Does Providing A Parent With The Surveillance Video Of A School Incident And/Or Student Statements About The Incident That Involved Multiple Students Violate FERPA?

The United States Department of Education’s Office of the Chief Privacy Officer recently issued a guidance letter to a school district indicating that while surveillance video of a hazing incident that involved numerous perpetrators, victims and bystanders was considered an educational record of all students on the video, the school district must provide the parents of a disciplined student with the opportunity to inspect and review the entire video if the video cannot be segregated or redacted without destroying its meaning. The guidance further indicated that the school district was required to provide the parent access to the other students’ written statements about the incident but that any portion of the statements, such as the names of the witnesses, that could be redacted without destroying their meaning should be redacted prior to producing them.  The entire guidance letter can be accessed here.  This letter contradicts formal guidance previously provided in Letter re: Berkeley County School District (Family Policy Compliance Office Feb. 10, 2004), yet does not mention or expressly overturn it.  It similarly does not mention or expressly repeal the prior Letter to School District issued on October 31, 2003 which advised that a school district was prohibited from providing records to the parents of one student that contained information about other students unless they could be redacted to remove the ability to identify the other students.

The issue in Letter to Wachter (Dec. 7, 2017) involved a hazing incident with the football team in which there were six students who received discipline.  The video in question included images of the six students who were disciplined, the two victims and numerous bystanders.  At the school, the video surveillance was maintained by the school administration, not the district’s or school’s law enforcement unit.  The video feed was used to discipline the students and copies of it were placed in the students’ disciplinary files.  There also were several witness statements that were used in the disciplinary proceedings for the perpetrators and are maintained in the perpetrators’ disciplinary files.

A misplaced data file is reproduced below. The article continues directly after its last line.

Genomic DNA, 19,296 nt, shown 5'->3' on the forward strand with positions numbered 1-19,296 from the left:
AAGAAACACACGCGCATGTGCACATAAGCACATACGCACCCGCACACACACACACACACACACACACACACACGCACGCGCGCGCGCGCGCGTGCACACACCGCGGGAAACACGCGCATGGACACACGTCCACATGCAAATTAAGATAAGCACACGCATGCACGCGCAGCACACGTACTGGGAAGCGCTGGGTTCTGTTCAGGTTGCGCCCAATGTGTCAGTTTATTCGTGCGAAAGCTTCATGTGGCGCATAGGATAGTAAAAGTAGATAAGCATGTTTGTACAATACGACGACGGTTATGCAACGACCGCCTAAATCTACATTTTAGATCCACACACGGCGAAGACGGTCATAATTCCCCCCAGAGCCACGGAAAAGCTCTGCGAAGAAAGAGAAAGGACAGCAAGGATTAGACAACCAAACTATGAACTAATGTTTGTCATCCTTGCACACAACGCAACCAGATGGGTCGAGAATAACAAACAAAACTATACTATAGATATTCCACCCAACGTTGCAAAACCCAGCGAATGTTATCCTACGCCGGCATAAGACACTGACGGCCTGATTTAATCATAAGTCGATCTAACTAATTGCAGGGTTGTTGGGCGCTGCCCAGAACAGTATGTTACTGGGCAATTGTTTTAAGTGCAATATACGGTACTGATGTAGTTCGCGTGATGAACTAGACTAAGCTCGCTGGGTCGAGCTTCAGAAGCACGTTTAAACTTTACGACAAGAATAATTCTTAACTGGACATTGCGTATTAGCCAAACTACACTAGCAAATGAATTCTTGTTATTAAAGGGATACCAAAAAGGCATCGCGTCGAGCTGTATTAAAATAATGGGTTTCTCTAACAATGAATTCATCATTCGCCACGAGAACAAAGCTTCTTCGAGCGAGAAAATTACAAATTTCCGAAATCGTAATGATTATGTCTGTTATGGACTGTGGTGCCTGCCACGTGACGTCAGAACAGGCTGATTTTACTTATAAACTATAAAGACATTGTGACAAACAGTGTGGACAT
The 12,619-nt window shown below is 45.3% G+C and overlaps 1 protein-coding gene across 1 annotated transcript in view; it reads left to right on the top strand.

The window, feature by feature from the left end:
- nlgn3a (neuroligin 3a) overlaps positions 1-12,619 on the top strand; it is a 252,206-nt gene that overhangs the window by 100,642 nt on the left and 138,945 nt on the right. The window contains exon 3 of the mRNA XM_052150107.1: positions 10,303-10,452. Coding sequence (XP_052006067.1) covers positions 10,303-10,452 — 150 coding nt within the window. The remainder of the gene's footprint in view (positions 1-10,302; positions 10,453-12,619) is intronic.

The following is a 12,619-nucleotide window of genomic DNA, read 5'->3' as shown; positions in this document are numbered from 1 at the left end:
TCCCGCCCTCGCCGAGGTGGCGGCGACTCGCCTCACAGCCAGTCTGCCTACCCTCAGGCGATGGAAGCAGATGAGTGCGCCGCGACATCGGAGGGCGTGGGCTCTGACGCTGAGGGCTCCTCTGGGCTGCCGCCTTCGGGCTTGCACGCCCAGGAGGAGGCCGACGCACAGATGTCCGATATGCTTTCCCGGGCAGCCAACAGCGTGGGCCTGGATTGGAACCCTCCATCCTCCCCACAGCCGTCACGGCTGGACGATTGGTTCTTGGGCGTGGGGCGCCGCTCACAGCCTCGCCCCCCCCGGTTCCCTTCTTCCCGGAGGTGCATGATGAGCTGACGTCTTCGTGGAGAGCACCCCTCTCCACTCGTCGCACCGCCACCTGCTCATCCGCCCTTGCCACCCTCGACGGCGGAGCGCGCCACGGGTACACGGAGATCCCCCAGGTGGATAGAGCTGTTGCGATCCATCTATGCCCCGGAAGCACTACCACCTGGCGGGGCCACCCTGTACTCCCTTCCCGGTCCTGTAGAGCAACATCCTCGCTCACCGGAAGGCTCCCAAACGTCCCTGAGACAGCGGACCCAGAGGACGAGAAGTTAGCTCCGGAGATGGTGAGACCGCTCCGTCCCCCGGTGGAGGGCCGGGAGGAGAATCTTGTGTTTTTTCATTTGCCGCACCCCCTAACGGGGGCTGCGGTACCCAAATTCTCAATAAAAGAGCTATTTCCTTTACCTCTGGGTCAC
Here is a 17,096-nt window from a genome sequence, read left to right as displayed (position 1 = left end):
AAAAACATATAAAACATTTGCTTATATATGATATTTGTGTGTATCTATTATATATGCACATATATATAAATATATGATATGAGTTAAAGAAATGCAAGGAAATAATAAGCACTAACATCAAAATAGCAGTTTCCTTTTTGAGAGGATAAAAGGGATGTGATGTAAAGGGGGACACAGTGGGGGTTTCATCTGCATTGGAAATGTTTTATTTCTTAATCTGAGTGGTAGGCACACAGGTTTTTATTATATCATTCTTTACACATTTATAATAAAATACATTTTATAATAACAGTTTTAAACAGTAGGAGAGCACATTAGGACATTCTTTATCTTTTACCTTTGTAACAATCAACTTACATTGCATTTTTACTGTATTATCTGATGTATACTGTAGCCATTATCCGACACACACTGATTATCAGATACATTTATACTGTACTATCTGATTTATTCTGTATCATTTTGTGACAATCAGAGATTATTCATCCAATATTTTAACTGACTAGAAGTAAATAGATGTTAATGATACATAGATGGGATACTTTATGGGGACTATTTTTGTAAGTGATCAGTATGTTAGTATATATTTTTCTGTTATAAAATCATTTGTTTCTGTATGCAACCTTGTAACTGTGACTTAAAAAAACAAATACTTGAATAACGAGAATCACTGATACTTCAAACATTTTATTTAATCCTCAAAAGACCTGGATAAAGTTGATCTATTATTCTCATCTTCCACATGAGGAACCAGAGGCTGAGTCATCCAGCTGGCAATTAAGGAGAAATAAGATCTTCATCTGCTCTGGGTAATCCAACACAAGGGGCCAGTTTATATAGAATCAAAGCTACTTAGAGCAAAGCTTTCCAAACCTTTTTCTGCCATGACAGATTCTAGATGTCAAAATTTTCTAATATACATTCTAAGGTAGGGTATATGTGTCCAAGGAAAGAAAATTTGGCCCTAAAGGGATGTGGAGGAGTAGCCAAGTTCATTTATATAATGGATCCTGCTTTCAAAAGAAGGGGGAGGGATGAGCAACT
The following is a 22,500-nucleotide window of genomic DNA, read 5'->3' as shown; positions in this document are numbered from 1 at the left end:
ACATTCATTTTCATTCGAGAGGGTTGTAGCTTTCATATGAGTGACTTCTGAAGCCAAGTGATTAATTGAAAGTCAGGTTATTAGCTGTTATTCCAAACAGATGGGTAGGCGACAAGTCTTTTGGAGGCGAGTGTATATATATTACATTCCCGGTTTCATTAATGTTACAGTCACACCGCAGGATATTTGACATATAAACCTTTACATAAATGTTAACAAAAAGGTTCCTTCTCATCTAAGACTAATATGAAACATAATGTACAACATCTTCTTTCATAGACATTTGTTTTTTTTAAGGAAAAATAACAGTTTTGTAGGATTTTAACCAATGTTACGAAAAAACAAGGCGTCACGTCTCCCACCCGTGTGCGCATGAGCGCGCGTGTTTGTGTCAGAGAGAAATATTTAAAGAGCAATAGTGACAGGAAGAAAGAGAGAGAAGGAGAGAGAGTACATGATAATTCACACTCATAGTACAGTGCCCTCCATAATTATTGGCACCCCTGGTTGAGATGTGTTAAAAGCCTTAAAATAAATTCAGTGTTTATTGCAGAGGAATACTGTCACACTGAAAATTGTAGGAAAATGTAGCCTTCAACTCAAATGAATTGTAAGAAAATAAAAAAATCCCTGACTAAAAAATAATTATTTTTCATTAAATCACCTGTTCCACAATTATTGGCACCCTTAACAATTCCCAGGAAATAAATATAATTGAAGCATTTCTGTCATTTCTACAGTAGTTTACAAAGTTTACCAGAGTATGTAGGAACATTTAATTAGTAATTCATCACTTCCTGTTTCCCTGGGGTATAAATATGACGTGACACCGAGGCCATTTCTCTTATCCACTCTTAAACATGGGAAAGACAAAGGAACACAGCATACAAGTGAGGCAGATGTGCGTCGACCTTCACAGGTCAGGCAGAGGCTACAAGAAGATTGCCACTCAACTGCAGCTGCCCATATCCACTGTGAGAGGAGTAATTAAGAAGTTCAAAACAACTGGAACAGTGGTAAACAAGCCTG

Under the Family Educational Rights and Privacy Act (“FERPA”), a school district is prohibited from disclosing education records or personally identifiable information contained in those records without prior, written consent from the parent or eligible student, unless the disclosure meets one of the exceptions contained in the statute. FERPA, however, also requires that parents (and eligible students) have the right to inspect and review their child’s education records.  These two requirements sometimes collide when the records of one student contain personally identifiable information and/or education records of another student.

FERPA provides that when an educational record contains information on more than one student, the parent may inspect and review or “be informed of” only the specific information about his or her own child. Prior guidance from the U.S. Department of Education directed that if the information on other students could not be redacted to mask the identity of the other students then the information could not be shared with the parent of another student.  The current letter reverses that approach.

In Wachter, the Chief Privacy Officer found that under the facts described, the video and witness statements would be educational records of the perpetrators and of the victims based on the fact that the video and statements were maintained by the school administration in the students’ disciplinary files and are directly related to the incident in question and that the records were used to discipline the perpetrators.